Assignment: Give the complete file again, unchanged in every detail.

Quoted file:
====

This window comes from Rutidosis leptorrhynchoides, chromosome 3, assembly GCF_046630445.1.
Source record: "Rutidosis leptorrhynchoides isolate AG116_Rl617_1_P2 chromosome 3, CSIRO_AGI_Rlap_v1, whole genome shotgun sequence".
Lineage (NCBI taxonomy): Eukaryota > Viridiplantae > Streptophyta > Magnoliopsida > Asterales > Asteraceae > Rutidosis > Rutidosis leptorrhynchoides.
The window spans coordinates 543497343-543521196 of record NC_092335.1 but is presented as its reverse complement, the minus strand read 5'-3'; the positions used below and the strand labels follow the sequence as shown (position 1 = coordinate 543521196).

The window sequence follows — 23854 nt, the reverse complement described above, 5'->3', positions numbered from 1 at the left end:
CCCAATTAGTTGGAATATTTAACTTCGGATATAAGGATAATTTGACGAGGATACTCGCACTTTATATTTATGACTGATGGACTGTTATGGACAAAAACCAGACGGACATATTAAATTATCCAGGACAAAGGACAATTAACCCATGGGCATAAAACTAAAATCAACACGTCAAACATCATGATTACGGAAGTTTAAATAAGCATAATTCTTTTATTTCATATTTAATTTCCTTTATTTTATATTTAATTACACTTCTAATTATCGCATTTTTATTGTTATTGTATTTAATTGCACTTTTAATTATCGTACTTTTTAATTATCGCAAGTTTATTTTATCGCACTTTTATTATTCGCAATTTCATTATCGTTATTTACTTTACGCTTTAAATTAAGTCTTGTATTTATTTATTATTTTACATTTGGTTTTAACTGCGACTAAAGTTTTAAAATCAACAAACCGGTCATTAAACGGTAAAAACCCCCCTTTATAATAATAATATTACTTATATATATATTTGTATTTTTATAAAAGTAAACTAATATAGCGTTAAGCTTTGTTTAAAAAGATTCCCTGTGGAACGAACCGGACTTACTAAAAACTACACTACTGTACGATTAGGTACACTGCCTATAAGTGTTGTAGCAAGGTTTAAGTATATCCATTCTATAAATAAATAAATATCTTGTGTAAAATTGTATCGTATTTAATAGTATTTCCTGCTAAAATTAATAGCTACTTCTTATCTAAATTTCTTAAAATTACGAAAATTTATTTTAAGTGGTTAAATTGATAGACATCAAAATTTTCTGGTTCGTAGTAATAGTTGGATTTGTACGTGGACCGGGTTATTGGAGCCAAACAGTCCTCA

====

This window comes from Rutidosis leptorrhynchoides, chromosome 3, assembly GCF_046630445.1.
Source record: "Rutidosis leptorrhynchoides isolate AG116_Rl617_1_P2 chromosome 3, CSIRO_AGI_Rlap_v1, whole genome shotgun sequence".
Lineage (NCBI taxonomy): Eukaryota > Viridiplantae > Streptophyta > Magnoliopsida > Asterales > Asteraceae > Rutidosis > Rutidosis leptorrhynchoides.
The window spans coordinates 543497343-543521196 of record NC_092335.1 but is presented as its reverse complement, the minus strand read 5'-3'; the positions used below and the strand labels follow the sequence as shown (position 1 = coordinate 543521196).

The window sequence follows — 23854 nt, the reverse complement described above, 5'->3', positions numbered from 1 at the left end:
CCCAATTAGTTGGAATATTTAACTTCGGATATAAGGATAATTTGACGAGGATACTCGCACTTTATATTTATGACTGATGGACTGTTATGGACAAAAACCAGACGGACATATTAAATTATCCAGGACAAAGGACAATTAACCCATGGGCATAAAACTAAAATCAACACGTCAAACATCATGATTACGGAAGTTTAAATAAGCATAATTCTTTTATTTCATATTTAATTTCCTTTATTTTATATTTAATTACACTTCTAATTATCGCATTTTTATTGTTATTGTATTTAATTGCACTTTTAATTATCGTACTTTTTAATTATCGCAAGTTTATTTTATCGCACTTTTATTATTCGCAATTTCATTATCGTTATTTACTTTACGCTTTAAATTAAGTCTTGTATTTATTTATTATTTTACATTTGGTTTTAACTGCGACTAAAGTTTTAAAATCAACAAACCGGTCATTAAACGGTAAAAACCCCCCTTTATAATAATAATATTACTTATATATATATTTGTATTTTTATAAAAGTAAACTAATATAGCGTTAAGCTTTGTTTAAAAAGATTCCCTGTGGAACGAACCGGACTTACTAAAAACTACACTACTGTACGATTAGGTACACTGCCTATAAGTGTTGTAGCAAGGTTTAAGTATATCCATTCTATAAATAAATAAATATCTTGTGTAAAATTGTATCGTATTTAATAGTATTTCCTGCTAAAATTAATAGCTACTTCTTATCTAAATTTCTTAAAATTACGAAAATTTATTTTAAGTGGTTAAATTGATAGACATCAAAATTTTCTGGTTCGTAGTAATAGTTGGATTTGTACGTGGACCGGGTTATTGGAGCCAAACAGTCCTCA